Under the intense pressure of combat, the performance of our defence force’s mission-critical software systems within constrained environments—such as in submarines, aircraft and armoured vehicles—can mean the difference between life and death.
They must not only provide the integrated information and control that personnel require, as they require it, but do so within crucial design limits, including their level of power consumption, and the size, shape and weight of their necessary hardware.
It’s a complex balancing act, particularly when multiple systems need to work seamlessly in the same environment. But thanks to research conducted at the University of Adelaide in collaboration with the Defence Science and Technology Group (DSTG), getting it right is now faster, more efficient and more precise than ever before.
“We’ve developed a software performance modelling environment that extends beyond the modelling and analysis of individual systems, to the evaluation and performance prediction of a large, integrated system of systems (SoS),” says project lead Associate Professor Katrina Falkner, of the University’s School of Computer Science.
Called MEDEA, the environment allows a model of the system in question to be built and deployed onto hardware similar, and sometimes identical, to the real platform’s infrastructure.
“MEDEA allows us to conduct SoS performance tests very early in the design stage, and highlight problems that would traditionally only be found toward the end of projects.”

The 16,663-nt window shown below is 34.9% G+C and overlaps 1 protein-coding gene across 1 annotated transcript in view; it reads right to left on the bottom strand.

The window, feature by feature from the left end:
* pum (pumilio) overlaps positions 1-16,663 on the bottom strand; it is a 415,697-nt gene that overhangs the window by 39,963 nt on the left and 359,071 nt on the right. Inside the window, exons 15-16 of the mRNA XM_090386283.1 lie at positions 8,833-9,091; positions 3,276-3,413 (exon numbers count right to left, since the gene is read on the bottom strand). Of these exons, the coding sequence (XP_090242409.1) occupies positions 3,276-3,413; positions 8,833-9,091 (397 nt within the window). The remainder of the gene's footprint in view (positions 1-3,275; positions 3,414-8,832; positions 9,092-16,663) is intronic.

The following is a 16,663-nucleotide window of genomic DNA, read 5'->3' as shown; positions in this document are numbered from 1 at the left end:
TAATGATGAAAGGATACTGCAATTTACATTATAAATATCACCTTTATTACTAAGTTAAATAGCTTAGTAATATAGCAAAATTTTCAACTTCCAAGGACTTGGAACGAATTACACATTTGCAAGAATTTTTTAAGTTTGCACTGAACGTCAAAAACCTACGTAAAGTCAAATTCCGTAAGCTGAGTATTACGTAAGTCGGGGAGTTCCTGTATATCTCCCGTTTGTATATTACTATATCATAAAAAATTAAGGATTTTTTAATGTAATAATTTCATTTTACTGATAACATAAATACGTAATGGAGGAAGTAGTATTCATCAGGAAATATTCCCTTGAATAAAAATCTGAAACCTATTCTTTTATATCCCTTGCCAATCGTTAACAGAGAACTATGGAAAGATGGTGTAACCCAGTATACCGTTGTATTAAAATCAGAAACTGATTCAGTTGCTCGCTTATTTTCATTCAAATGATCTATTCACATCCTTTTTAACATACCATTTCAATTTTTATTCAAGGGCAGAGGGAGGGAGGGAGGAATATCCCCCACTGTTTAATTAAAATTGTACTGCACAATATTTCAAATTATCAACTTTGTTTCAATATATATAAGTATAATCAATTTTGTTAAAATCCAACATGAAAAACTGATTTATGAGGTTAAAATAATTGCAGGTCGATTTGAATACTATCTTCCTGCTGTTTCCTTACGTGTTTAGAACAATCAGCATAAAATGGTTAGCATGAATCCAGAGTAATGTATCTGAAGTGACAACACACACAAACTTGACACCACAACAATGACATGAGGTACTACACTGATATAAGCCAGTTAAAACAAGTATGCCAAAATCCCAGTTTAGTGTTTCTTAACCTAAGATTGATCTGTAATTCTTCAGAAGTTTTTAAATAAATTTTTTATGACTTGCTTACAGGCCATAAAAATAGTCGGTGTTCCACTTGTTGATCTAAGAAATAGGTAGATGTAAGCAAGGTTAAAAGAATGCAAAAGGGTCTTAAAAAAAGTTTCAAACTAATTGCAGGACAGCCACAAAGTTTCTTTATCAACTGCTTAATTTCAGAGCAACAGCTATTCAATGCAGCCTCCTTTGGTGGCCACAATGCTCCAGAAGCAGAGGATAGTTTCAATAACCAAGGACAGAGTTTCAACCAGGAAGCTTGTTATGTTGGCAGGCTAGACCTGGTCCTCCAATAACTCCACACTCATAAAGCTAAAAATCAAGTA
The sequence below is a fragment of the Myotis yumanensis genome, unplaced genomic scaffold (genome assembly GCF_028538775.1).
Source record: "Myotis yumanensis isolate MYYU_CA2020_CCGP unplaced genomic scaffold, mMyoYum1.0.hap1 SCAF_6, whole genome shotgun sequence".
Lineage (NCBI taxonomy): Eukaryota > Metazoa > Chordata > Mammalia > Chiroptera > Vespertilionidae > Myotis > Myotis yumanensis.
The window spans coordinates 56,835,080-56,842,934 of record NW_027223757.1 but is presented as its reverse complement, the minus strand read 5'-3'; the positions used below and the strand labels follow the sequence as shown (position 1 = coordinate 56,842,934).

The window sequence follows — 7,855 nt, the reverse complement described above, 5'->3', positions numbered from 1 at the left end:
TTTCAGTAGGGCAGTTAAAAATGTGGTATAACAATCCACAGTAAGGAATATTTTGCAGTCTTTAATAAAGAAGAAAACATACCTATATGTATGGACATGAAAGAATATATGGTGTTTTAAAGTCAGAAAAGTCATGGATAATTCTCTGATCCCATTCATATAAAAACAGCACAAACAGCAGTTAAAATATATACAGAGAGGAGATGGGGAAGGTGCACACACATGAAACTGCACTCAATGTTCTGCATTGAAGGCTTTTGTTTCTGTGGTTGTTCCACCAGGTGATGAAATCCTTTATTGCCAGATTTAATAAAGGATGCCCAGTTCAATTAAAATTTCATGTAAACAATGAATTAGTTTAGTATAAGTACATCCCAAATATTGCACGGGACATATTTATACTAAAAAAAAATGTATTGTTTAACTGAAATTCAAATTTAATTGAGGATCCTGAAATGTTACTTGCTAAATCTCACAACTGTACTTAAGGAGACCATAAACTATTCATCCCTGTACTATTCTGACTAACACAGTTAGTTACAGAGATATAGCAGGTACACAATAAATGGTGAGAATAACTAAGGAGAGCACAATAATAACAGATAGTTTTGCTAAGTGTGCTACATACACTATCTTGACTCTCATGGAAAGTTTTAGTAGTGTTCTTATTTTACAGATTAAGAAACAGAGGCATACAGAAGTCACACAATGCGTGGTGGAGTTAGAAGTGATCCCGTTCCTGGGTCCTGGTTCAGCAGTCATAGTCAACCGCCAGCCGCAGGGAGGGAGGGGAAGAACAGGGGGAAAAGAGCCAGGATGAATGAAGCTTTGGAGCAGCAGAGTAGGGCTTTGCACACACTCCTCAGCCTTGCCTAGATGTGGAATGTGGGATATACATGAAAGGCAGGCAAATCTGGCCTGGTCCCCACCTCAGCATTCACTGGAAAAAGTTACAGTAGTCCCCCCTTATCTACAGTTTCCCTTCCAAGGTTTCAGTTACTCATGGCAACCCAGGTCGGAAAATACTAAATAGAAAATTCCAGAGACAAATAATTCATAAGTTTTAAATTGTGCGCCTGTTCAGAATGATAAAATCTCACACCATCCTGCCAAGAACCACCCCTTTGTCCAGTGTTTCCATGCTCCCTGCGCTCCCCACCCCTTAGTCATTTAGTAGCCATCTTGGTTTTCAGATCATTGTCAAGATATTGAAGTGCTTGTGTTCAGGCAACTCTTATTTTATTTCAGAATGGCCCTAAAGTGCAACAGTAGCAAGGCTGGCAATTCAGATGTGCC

Using a family of domain-specific modeling languages, MEDEA models the structure and behaviour of all constituent systems—and their interactions—under workloads exceeding those likely to be encountered in operation. These models are then deployed on a realistic, distributed, real-time hardware testbed and executed, with results analysed through a variety of metrics.
“We can also use MEDEA to assess the impact of specific system alterations—like changes to hardware and the location of componentry—on things like space utilisation, weight or real-time performance,” says Katrina.
“This helps us understand systems’ limits, and ensures defence personnel will have all the information they need, when they need it.”
Although developed with defence in mind, the MEDEA environment also has the potential to model systems from other domains with similar constraints. For example, the School of Computer Science team is collaborating with the University’s Environment Institute to investigate using the technology to better understand unmanned drones’ performance in different conditions.
“That could help us design more efficient and precise, evidence-based conservation management programs for endangered species.”